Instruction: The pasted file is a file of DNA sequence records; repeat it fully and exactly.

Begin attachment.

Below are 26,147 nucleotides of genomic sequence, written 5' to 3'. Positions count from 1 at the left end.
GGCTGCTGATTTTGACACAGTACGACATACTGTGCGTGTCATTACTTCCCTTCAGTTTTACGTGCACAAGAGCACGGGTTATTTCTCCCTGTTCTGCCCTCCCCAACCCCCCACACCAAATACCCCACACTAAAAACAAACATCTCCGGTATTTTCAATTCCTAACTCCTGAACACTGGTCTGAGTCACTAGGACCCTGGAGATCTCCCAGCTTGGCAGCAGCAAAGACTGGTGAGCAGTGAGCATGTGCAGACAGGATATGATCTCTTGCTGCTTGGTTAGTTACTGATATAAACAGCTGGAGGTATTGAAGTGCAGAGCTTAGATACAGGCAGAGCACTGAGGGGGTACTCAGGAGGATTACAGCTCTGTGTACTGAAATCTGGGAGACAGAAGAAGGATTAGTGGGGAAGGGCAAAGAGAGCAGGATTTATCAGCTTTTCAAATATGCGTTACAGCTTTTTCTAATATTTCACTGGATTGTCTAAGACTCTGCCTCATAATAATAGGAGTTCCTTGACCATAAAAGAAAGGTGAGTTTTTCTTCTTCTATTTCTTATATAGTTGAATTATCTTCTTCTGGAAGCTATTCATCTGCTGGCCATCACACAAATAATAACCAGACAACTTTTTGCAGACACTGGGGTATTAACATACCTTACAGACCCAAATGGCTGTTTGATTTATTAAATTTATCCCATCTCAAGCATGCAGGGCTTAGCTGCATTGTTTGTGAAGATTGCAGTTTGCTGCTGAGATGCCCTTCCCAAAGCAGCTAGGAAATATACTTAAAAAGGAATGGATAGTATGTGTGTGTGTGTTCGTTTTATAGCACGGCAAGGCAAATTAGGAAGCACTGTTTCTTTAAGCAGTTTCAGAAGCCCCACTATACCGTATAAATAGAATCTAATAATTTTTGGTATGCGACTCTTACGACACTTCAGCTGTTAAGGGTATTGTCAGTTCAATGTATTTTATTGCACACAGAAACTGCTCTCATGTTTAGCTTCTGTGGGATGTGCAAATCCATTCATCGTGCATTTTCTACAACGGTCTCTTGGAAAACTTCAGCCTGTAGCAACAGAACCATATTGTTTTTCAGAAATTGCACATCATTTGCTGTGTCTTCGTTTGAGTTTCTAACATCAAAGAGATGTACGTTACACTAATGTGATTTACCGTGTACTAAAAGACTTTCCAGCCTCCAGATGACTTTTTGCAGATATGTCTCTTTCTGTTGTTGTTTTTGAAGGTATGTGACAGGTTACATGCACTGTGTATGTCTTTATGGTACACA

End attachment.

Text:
Below are 26,147 nucleotides of genomic sequence, written 5' to 3'. Positions count from 1 at the left end.
GGCTGCTGATTTTGACACAGTACGACATACTGTGCGTGTCATTACTTCCCTTCAGTTTTACGTGCACAAGAGCACGGGTTATTTCTCCCTGTTCTGCCCTCCCCAACCCCCCACACCAAATACCCCACACTAAAAACAAACATCTCCGGTATTTTCAATTCCTAACTCCTGAACACTGGTCTGAGTCACTAGGACCCTGGAGATCTCCCAGCTTGGCAGCAGCAAAGACTGGTGAGCAGTGAGCATGTGCAGACAGGATATGATCTCTTGCTGCTTGGTTAGTTACTGATATAAACAGCTGGAGGTATTGAAGTGCAGAGCTTAGATACAGGCAGAGCACTGAGGGGGTACTCAGGAGGATTACAGCTCTGTGTACTGAAATCTGGGAGACAGAAGAAGGATTAGTGGGGAAGGGCAAAGAGAGCAGGATTTATCAGCTTTTCAAATATGCGTTACAGCTTTTTCTAATATTTCACTGGATTGTCTAAGACTCTGCCTCATAATAATAGGAGTTCCTTGACCATAAAAGAAAGGTGAGTTTTTCTTCTTCTATTTCTTATATAGTTGAATTATCTTCTTCTGGAAGCTATTCATCTGCTGGCCATCACACAAATAATAACCAGACAACTTTTTGCAGACACTGGGGTATTAACATACCTTACAGACCCAAATGGCTGTTTGATTTATTAAATTTATCCCATCTCAAGCATGCAGGGCTTAGCTGCATTGTTTGTGAAGATTGCAGTTTGCTGCTGAGATGCCCTTCCCAAAGCAGCTAGGAAATATACTTAAAAAGGAATGGATAGTATGTGTGTGTGTGTTCGTTTTATAGCACGGCAAGGCAAATTAGGAAGCACTGTTTCTTTAAGCAGTTTCAGAAGCCCCACTATACCGTATAAATAGAATCTAATAATTTTTGGTATGCGACTCTTACGACACTTCAGCTGTTAAGGGTATTGTCAGTTCAATGTATTTTATTGCACACAGAAACTGCTCTCATGTTTAGCTTCTGTGGGATGTGCAAATCCATTCATCGTGCATTTTCTACAACGGTCTCTTGGAAAACTTCAGCCTGTAGCAACAGAACCATATTGTTTTTCAGAAATTGCACATCATTTGCTGTGTCTTCGTTTGAGTTTCTAACATCAAAGAGATGTACGTTACACTAATGTGATTTACCGTGTACTAAAAGACTTTCCAGCCTCCAGATGACTTTTTGCAGATATGTCTCTTTCTGTTGTTGTTTTTGAAGGTATGTGACAGGTTACATGCACTGTGTATGTCTTTATGGTACACA